Some of the parts included a theoretical discussion of how memory allocators are placed 3, sketches of proofs for dining philosophers 4, and queueing theory 5. The theoretical aspects give just enough intuition for theory-oriented readers to understand the concepts. Researching them was also an archeological hunt. Having to deep dive into ancient research papers and results and translate many of them to a single, easy to explain format meant understanding the underlying material very well. Some researching were tales of interesting “nerd hunts”, anything from figuring out why a kilobyte was actually 1024 Bytes (not 1000 Bytes) to why network byte-ordering is big endian.

Researching obviously takes a lot of time, understanding, and referencing, but it is well worth it to make sure that the information provided is complete, correct, and explorable to anyone who has an inkling to read more. Having most of the resources be freely available online texts was also a goal. The fundamental goal of the coursebook and wikibook as to be free and available to all, not just those with an Elsevier subscription.


Something I learned about myself in the generation of the book is I really like making figures! Figures are, I believe, the best way to learn, and the less words the better. We understand so much through images, but the original wikibook had a lack of informational and usable images (in the copyright sense). As a fix, I went through and redrew and added a host of figures.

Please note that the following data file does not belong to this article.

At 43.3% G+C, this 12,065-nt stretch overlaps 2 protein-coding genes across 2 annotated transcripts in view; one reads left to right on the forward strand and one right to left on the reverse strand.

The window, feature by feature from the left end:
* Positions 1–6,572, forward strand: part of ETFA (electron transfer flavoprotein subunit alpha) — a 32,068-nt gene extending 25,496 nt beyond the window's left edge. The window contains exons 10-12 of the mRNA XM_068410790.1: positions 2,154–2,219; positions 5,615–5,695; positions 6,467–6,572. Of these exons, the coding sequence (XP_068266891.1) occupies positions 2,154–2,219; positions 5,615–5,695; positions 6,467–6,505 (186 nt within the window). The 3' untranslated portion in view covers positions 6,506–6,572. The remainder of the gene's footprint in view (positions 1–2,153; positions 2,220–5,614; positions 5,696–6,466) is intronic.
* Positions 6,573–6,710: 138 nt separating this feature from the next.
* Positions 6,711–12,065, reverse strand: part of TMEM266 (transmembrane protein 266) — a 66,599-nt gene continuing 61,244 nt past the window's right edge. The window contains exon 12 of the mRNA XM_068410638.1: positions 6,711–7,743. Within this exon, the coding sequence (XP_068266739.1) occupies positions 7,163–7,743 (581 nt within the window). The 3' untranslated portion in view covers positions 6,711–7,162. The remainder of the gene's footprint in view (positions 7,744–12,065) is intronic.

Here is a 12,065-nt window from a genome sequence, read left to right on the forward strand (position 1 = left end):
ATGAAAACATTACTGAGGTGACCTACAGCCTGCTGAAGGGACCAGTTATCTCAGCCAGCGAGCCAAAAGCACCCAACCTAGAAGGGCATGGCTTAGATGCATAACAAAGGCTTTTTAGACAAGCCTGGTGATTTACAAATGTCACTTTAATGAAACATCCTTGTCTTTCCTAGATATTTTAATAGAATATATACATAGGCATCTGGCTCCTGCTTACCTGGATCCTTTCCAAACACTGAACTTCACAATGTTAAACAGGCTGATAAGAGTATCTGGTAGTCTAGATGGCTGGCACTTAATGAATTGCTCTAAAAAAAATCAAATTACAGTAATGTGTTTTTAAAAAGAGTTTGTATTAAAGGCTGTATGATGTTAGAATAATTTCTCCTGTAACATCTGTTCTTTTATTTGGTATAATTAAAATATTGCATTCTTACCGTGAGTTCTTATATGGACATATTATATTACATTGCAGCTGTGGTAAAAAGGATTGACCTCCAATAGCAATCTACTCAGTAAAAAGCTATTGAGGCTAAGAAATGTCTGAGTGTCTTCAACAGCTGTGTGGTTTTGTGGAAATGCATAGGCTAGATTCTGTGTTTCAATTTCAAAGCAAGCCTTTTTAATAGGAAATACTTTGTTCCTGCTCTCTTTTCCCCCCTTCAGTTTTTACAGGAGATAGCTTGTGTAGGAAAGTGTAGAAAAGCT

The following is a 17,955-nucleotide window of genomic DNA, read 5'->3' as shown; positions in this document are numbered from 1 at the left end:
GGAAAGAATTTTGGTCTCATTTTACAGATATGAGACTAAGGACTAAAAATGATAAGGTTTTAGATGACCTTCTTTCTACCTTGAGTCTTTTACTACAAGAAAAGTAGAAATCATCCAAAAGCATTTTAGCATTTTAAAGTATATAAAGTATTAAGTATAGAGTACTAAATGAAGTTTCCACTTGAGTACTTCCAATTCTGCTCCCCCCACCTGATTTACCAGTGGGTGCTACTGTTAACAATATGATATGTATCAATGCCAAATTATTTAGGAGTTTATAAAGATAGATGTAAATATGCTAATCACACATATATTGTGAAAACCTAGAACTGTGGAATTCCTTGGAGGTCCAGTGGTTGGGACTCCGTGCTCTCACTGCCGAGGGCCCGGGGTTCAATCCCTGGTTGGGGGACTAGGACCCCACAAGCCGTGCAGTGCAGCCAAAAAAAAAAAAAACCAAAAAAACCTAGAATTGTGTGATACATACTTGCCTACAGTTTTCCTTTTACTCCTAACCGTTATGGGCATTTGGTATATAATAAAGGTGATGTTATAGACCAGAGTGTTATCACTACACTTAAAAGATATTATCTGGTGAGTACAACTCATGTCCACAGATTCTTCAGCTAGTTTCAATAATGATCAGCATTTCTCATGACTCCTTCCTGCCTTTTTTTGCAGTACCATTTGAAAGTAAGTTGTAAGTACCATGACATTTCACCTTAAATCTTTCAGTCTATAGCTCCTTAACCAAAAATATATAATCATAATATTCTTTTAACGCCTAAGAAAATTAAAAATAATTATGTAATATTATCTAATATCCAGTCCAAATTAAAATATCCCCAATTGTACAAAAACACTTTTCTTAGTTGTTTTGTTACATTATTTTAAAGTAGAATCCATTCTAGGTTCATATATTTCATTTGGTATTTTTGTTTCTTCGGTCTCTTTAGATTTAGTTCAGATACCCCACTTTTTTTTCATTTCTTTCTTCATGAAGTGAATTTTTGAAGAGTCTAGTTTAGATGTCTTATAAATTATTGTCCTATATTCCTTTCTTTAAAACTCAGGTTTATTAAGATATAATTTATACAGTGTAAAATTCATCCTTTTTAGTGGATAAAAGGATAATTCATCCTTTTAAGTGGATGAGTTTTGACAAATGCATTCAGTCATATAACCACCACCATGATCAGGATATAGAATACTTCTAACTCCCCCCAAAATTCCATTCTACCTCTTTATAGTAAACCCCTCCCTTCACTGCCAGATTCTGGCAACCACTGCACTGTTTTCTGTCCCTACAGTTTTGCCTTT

Everything from splitting and coalescing memory blocks, writing files on filesystems, and visualizing deadlock in dining philosophers has a diagram. These diagrams take inspiration from the Ikea manual mindset, where the minimal number of pictures with little to no words to convey the flow of time, action, and meaning.

In addition to just picking a good design for images, designing figures really got my creative side going. Albeit they aren’t the most creative images on the web, they are a nice starting point for creating and maintaining graphic designs and gaining proficiency with the tools. Incorporating constraints like contrast, color blindness, and aesthetics was a refreshing learning experience. There is still I have to learn about composition, construction, and other requirements, but I hope I can pick those up on my travels.

Polish Polish Polish

Finally, we need to polish the book as much as possible. All of the headers on the PDF and HTML builds need to look spotless. We implemented custom title pages, chapter headers, and pretty much every other sort of PDF style to give the book the appearance of being fully fleshed out. In the HTML version, there are highlighted man page links, the references to citations are hyperlinked, and the CSS doesn’t look too bad either.

There have been numerous addition of transition sentences, word flow considerations, and sectioning to make the reading easier. The images all have a caption and any ascii art or code samples are commented through. Although we are system programmers, we still like our terminals to be pretty colors.


This is far from an actual ending. The coursebook is still very much under development with a laundry list of issues and features that need to be added. As with anything in life, it is an incomplete project that needs constant updates 6. If you’d like to help out feel free to join the grind! I’d say it’s worth it to keep high-quality knowledge free and available for the world.